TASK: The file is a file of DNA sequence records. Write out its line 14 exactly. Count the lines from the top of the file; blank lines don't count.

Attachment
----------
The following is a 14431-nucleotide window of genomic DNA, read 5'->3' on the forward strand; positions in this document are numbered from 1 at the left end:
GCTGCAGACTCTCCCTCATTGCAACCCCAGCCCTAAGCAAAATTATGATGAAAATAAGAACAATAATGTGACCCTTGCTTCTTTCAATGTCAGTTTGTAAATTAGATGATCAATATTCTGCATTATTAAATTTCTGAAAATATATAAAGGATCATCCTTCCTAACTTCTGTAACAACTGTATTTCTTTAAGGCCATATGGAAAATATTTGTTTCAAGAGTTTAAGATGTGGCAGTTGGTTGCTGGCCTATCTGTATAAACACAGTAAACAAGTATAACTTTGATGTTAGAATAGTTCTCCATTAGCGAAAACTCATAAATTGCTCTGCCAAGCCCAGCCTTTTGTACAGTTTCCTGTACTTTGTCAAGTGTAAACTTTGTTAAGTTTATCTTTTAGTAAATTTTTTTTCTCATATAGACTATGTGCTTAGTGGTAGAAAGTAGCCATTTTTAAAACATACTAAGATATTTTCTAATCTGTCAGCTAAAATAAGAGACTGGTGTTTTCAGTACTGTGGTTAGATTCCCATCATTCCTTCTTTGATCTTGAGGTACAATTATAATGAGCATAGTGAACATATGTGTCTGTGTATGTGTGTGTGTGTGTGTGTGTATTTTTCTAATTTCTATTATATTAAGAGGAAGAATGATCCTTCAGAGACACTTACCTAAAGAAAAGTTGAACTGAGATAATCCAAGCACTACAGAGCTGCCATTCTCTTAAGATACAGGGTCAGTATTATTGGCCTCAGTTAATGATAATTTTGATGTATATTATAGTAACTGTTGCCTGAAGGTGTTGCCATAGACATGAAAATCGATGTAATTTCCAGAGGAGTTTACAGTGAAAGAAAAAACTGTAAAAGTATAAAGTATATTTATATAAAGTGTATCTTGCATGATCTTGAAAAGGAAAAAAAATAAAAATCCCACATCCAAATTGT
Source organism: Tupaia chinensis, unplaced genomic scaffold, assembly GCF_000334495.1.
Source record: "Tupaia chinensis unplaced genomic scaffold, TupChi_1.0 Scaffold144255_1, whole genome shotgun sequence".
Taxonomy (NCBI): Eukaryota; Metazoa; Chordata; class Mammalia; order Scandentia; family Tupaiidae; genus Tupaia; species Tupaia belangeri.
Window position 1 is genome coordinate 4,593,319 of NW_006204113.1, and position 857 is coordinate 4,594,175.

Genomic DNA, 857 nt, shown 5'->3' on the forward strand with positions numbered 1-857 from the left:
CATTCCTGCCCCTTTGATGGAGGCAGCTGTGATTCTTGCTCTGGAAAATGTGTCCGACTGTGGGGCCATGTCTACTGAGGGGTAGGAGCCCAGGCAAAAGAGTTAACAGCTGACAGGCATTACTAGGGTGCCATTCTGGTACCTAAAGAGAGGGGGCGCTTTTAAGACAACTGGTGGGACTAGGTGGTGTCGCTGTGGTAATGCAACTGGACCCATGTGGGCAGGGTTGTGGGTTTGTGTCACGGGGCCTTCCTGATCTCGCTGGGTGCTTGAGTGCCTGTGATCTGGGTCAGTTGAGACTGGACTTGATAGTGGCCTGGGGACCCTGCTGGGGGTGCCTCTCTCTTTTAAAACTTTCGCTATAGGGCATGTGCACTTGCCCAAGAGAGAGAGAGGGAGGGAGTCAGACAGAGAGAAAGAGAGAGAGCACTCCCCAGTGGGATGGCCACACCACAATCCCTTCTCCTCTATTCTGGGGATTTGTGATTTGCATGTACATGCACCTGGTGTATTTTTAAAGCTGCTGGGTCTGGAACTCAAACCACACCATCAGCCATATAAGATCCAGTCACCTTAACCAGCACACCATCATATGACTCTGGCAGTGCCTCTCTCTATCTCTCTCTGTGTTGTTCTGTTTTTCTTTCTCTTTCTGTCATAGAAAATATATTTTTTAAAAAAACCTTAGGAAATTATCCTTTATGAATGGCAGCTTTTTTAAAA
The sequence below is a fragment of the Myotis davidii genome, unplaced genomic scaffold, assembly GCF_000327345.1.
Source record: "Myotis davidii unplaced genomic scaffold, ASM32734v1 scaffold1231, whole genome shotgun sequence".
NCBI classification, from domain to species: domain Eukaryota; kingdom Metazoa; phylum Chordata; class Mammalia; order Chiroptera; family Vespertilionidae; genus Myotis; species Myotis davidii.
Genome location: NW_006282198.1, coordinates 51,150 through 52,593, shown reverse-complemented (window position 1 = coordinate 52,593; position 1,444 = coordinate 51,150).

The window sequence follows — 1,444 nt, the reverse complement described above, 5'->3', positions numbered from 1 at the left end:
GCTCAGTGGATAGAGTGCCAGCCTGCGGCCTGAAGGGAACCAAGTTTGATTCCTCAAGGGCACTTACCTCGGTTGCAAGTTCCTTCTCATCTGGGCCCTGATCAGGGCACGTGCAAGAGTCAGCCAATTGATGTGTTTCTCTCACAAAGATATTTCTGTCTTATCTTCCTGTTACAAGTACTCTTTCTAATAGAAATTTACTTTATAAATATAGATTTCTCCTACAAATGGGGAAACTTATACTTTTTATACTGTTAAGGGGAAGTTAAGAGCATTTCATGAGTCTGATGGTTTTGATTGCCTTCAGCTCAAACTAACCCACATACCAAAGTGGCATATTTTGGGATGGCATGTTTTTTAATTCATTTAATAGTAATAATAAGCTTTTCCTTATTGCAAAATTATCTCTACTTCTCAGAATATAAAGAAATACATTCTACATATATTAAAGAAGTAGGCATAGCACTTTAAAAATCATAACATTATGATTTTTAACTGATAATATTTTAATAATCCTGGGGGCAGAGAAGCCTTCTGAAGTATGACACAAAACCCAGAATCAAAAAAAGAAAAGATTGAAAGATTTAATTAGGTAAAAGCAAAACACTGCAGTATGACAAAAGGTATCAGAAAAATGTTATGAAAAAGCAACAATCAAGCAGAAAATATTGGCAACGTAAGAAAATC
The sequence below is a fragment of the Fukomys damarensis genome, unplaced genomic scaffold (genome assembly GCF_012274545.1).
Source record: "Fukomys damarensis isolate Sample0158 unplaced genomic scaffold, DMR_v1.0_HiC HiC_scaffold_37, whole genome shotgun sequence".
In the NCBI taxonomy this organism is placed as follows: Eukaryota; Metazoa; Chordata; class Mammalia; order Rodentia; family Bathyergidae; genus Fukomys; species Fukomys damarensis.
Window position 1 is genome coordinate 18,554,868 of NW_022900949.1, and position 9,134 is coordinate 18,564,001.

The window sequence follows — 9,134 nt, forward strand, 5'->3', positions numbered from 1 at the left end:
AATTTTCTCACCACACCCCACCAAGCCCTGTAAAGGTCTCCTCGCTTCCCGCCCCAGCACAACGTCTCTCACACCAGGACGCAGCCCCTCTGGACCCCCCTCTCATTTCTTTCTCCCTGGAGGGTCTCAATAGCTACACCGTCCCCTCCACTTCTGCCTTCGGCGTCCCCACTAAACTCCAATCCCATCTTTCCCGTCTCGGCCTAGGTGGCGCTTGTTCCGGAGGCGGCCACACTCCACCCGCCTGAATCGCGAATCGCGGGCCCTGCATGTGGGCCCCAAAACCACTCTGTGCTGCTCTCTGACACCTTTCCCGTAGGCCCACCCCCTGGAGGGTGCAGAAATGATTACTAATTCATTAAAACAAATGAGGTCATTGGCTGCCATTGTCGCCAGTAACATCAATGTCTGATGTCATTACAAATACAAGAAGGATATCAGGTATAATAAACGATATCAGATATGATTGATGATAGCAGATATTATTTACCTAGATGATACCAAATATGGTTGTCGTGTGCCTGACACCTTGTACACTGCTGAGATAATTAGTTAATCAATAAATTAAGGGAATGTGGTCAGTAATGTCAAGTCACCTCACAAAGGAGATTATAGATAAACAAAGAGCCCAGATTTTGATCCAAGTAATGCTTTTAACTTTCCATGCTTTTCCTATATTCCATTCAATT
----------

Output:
GCTCAGTGGATAGAGTGCCAGCCTGCGGCCTGAAGGGAACCAAGTTTGATTCCTCAAGGGCACTTACCTCGGTTGCAAGTTCCTTCTCATCTGGGCCCTGATCAGGGCACGTGCAAGAGTCAGCCAATTGATGTGTTTCTCTCACAAAGATATTTCTGTCTTATCTTCCTGTTACAAGTACTCTTTCTAATAGAAATTTACTTTATAAATATAGATTTCTCCTACAAATGGGGAAACTTATACTTTTTATACTGTTAAGGGGAAGTTAAGAGCATTTCATGAGTCTGATGGTTTTGATTGCCTTCAGCTCAAACTAACCCACATACCAAAGTGGCATATTTTGGGATGGCATGTTTTTTAATTCATTTAATAGTAATAATAAGCTTTTCCTTATTGCAAAATTATCTCTACTTCTCAGAATATAAAGAAATACATTCTACATATATTAAAGAAGTAGGCATAGCACTTTAAAAATCATAACATTATGATTTTTAACTGATAATATTTTAATAATCCTGGGGGCAGAGAAGCCTTCTGAAGTATGACACAAAACCCAGAATCAAAAAAAGAAAAGATTGAAAGATTTAATTAGGTAAAAGCAAAACACTGCAGTATGACAAAAGGTATCAGAAAAATGTTATGAAAAAGCAACAATCAAGCAGAAAATATTGGCAACGTAAGAAAATC